In the beginning there was a tree. A big piipal tree that housed hundreds (yes, really) of birds. I loved that tree, it had a very reassuring presence in the fast and unpredictable urban life. Then somebody decided to tie a thread along its trunk. Sometime later, somebody put a couple of small idols at the base. Some more time passed and there were bigger idols and consequently more devotees. Then the space around the was cleaned. More devotees. Then one fine day, somebody decided to construct a concrete platform. It is now a full-fledged temple with a lot of devotees.
All this happened while I was growing up, very near to my house, alongwith a tremendously busy road. Down the road, there was a smaller temple and there was a public toilet adjacent to it. Now, there is no toilet and the temple is much bigger than its original size with a priest to boot for.
Just in case you are starting to get some ideas, look at the following picture that was carried out by many newspapers recently, notably by Outlook.
The green structure (dargah) is clearly encroaching into the street. Now, the important question is whether the structure came up first or was the street constructed earlier. I have seen many such structures in my hometown as well. I have seen small (but popular) temples and dargahs dotting state-highways as well. If you are going to Faridabad from Delhi then near Badarpur, you would notice a large crowd gathered in the middle of the highway, blocking traffic and posing safety hazard to themselves and the commuters on at least one day of the week.
Why do religious structures come up at the most unusual locations, mostly near bus-stops, train stations, highways, busy roads and market places? I don’t know. May be we believe that these ‘holy’ structures would protect us during our travels and help us with our business. Sometimes, it is driven by monetary considerations.
In Aligarh, if you have even seen a movie at Tasveer Mahal, you would remeber a small, shabbily written slide during the intermission. ‘kripyaa seat par paer na rakheN, saamne mazaar hai’ (do not keep your feet on the seat, there is a grave in front). That mazaar is actually alonwith the road, in front of a popular dhaba nearby, whose owner uses the space surrounding the mazaar to seat his customers. These road-side temples and dargahs are a source of income to many people who act as caretakers and collect donations from the devout and sometimes, superstitious followers.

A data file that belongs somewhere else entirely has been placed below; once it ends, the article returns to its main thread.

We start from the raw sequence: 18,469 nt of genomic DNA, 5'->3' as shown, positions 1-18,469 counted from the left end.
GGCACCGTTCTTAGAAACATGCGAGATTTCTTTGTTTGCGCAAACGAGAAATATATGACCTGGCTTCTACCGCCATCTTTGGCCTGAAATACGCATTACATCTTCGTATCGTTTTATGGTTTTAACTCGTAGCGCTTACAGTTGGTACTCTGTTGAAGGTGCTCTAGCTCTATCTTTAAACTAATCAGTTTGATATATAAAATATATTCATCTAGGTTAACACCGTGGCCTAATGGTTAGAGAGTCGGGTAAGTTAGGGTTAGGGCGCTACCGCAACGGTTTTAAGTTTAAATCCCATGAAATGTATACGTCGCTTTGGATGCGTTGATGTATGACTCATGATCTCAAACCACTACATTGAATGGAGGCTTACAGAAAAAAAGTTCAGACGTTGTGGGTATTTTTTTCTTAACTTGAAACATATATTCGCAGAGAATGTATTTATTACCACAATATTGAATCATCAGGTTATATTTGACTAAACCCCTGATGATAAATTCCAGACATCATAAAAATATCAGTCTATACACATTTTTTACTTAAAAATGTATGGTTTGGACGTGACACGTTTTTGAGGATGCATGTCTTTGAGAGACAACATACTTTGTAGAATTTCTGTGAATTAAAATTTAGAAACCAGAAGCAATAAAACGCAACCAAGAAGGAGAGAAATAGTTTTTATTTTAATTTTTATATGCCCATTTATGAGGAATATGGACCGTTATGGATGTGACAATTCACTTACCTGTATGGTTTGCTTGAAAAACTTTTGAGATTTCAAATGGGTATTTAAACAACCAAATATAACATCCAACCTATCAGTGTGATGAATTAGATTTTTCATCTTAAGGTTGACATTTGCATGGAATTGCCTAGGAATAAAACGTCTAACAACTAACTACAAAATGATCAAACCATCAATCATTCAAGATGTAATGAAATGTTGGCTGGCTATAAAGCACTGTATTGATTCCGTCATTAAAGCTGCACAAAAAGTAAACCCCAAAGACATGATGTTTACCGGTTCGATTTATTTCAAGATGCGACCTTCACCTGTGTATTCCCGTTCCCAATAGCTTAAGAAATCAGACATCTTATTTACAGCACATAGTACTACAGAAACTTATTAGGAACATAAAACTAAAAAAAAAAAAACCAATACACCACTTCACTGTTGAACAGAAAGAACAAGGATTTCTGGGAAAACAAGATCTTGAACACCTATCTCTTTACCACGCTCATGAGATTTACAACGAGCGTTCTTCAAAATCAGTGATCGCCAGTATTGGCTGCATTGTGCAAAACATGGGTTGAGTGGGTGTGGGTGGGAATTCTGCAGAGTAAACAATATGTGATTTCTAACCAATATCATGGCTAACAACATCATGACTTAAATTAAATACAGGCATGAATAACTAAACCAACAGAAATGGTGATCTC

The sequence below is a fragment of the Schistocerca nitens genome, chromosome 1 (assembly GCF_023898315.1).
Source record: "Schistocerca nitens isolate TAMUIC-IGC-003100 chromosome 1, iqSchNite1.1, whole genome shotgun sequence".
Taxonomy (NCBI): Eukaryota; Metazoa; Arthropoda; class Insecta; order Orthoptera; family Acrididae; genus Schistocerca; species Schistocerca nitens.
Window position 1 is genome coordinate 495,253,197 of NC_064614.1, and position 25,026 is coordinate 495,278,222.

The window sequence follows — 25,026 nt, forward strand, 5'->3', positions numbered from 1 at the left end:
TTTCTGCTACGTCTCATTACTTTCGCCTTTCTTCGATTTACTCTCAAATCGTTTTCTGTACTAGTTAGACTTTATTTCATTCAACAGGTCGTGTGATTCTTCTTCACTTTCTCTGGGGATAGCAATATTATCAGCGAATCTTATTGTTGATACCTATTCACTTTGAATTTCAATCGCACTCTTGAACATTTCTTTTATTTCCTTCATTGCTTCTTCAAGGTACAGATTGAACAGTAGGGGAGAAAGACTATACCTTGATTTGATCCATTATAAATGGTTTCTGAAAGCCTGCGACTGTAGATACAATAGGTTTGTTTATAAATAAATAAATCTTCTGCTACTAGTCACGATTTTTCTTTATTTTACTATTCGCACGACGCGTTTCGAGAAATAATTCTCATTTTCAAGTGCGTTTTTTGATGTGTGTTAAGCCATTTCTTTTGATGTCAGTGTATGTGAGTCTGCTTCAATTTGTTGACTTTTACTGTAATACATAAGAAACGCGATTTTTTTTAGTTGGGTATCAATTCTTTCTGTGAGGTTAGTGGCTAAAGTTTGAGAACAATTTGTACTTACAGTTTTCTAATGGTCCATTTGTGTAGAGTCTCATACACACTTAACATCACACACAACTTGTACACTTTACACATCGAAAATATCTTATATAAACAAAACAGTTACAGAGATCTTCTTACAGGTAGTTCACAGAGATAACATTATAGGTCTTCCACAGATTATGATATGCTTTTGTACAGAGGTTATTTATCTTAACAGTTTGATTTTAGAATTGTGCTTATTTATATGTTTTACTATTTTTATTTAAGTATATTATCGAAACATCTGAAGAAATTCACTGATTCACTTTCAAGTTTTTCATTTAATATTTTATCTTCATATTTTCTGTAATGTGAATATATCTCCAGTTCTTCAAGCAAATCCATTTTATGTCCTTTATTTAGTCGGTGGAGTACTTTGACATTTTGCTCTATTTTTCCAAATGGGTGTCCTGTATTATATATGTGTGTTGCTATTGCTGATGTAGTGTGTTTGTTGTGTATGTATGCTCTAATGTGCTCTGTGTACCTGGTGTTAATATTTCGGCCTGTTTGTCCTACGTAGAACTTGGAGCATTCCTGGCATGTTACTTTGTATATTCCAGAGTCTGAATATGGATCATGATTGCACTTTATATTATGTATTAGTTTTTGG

So, what does that tells us about to the dargah over which Indians were shot dead, Indians were stabbed, Indians were burnt and Indians got injured, the dargah of Rashiduddin Chishti. Nothing. While some people claimed that the dargah was two hundred years old and others claimed it wasn’t, nobody asked anything about Rashiduddin Chishti himself. Why is he venerated, what is his history, when did he live and most importantly, when did he die? As his name suggests, he belongs to the Chishti order of the sufis. If so, his sufi-lineage can be easily traced and his life period easily determined. Any sufi saint worth his salt would have a teacher and many disciples. In sufi orders, these things are very important and well documented. No Indian journalist spent any time to find out the real facts. In Gujarat and in discussions related with Gujarat, various sides are so much polalized now that nobody cares about the facts anymore. People are driven too much by the rhetoric, too little by the facts. So, we were led to believe that Muslims are anti-development (being against the construction of the road), anti-peace (for protesting against the demolition) and anti-Gujarat (for well, being Muslims). The Gujarat government is what it is. Isn’t it is too tempting to take sides and isn’t it too easy?
From what I have seen in India, many religious structures are illegal. Most of them encroach upon the public land. Our population is increasing everyday and consequently the need for infrastructure. This may not be a stand-alone case and issues such as these would continue to crop up in the future. There is a need of a long term, non-parochial policy to deal with such matters. That is, unfortunately, no where in sight.
Related: Vadodara – Some Thoughts by Confused Gatha and Anatomy of the Vadodara Riots by Cynical Nerd.
Also Cross Posted at Mohib.net.